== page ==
Haiti’s acting President, Claude Joseph, told reporters Wednesday that slain former President Jovenel Moïse had been killed early Wednesday morning by a “group of non-identified individuals, some of whom spoke Spanish.”
Joseph is leading the country at the moment in conjunction with the president’s cabinet, until a new election can be organized. Moïse’s term expired in February but after circumventing both parliamentary and presidential elections was left in sole control of the country, prompting months of mass protests.
A two-week state of emergency has been declared in the Caribbean nation as the government mounts a manhunt for the killers who slew Moïse and injured his wife, Martine, at their home outside the capital of Port-au-Prince. Joseph also declared 15 days of mourning, from July 8 through July 22.During the state of emergency, Haitian authorities have been given widespread powers, according to Gazette Haiti News, including:
- carry out searches in the home of any person for the purpose of gathering all information allowing the apprehension of the assassins of the President of the Republic, His Excellency Mr. Jovenel Moïse
- prohibit all meetings they deem likely to stir up or maintain disorder in the territory of the Republic
- control access to traffic lanes
- strengthen security systems
- take any generally unspecified measures allowing to arrest the assassins of the Head of State
Video circulating on social media on Wednesday purports to show the team of assassins outside the presidential mansion, who identify themselves as agents of the US Drug Enforcement Administration (DEA), a federal police agency that often operates in other countries. They can be heard speaking both Spanish and American English in the video.
The assassins claimed to be DEA; spoke a mix of Spanish & English with a US accent. Haiti's government says highly trained foreign attackers involved. All borders & airports shut.
— Anonymous (@YourAnonCentral) July 7, 2021
Bocchit Edmond, the US ambassador to Haiti, told Reuters there was “no way they were DEA agents.”
Dominican media reported Wednesday that authorities were investigating the possibility that Moïse’s assassins had fled into the Dominican Republic, which shares the island of Hispaniola with Haiti.
White House Press Secretary Jen Psaki told reporters the US is assessing the “tragic attack.”
“We stand ready and stand by them to provide any assistance that’s needed,” she said. “Of course our embassy and State Department will be in close touch but it’s a tragedy. We stand with them and it’s important that people of Haiti know that.”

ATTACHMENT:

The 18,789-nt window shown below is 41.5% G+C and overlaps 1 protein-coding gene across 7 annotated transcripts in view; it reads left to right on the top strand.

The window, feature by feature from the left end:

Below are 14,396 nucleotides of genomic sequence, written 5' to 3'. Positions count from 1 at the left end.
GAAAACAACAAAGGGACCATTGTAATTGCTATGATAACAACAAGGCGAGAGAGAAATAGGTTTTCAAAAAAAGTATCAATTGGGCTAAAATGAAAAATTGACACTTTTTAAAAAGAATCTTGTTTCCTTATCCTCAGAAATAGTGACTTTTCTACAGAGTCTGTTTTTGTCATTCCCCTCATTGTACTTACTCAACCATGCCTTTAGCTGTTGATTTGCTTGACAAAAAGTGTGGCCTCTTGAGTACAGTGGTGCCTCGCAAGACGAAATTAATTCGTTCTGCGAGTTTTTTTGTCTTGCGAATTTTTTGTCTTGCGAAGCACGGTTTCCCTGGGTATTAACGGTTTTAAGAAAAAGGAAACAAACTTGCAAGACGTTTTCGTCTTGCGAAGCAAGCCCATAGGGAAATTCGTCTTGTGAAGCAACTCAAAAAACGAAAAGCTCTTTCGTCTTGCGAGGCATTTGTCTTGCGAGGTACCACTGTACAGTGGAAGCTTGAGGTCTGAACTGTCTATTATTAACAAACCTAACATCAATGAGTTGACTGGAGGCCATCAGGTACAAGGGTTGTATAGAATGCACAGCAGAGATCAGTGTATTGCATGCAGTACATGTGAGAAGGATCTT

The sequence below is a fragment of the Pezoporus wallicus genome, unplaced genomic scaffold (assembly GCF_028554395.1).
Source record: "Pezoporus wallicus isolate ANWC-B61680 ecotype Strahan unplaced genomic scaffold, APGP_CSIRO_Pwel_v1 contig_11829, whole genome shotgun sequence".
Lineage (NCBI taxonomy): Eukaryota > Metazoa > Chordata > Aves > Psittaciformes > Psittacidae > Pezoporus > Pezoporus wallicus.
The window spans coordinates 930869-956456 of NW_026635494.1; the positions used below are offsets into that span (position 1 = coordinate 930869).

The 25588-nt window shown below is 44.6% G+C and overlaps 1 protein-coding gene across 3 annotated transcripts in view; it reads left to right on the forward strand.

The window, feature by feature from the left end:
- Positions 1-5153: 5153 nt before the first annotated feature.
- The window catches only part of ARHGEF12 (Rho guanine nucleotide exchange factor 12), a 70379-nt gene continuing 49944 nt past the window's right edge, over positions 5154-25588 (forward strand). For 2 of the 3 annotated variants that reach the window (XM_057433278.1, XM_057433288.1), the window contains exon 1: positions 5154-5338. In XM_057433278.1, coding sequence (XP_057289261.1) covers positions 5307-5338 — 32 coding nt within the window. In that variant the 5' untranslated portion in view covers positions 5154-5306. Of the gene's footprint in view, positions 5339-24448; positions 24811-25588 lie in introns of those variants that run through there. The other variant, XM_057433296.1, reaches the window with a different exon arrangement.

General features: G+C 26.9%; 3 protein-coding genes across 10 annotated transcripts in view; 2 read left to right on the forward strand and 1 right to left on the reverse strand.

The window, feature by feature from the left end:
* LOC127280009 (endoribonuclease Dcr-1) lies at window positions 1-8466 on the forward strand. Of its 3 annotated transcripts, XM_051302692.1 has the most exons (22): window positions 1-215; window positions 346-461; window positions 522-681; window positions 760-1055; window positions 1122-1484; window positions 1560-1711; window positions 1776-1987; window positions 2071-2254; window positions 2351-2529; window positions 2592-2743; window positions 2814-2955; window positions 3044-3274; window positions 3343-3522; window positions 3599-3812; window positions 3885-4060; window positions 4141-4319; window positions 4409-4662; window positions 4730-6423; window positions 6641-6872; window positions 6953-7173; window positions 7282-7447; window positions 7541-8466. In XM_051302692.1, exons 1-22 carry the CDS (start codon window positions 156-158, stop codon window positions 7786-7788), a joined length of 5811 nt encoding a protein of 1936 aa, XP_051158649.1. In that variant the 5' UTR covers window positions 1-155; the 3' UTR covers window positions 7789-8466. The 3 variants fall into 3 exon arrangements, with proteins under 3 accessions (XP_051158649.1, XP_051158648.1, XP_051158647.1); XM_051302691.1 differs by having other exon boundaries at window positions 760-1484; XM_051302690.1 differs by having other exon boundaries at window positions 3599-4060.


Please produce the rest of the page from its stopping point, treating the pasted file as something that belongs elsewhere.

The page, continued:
However, those words might not bring comfort to many Haitians’ ears: months of mass protests have demanded the US end its support for Moïse, which they said was responsible for his unpopular government being kept in power. Moreover, in 1915, when Haiti’s then-president, Vilbrun Guillaume Sam, was killed in an uprising provoked by his execution of rebel leaders, then-US President Woodrow Wilson invaded the country with US Marines, who established a puppet military regime that ruled the country until 1934, resulting in the deaths of more than 15,000 Haitians.Moïse’s rise to power began in the aftermath of the catastrophic 2010 earthquake that killed at least 230,000 people in Haiti, a desperately impoverished nation where few democratically elected leaders finish their terms, and both the United States and United Nations have repeatedly militarily intervened when persons or parties rise to power that threaten international business interests there. President Michel Martelly of the Tet Kale party oversaw the reconstruction effort, helped into power by then-US Secretary of State Hillary Clinton. Martelly prioritized profit-generating enterprises that served foreign interests, such as tourism, agribusiness, sweatshops, and mining, ensuring that donors to the Clinton Global Initiative directing aid to the country “made out like bandits,” as the North American Congress on Latin American (NACLA) nonprofit has put it.
Moïse’s election campaign was likely financed by Martelly’s alleged embezzlement of the PetroCaribe fund, but even then election irregularities delayed his inauguration by a year, leading him to claim that his term should last until February 2022, not 2021, as the country’s Superior Judicial Council ruled and many Haitians felt was the case. The US State Department and United Nations both backed Moise’s claim of an extended term, however, and have continued to do business with his government even as increasingly deadly violence was deployed against protesters both by Haitian security forces and bands of armed gangsters.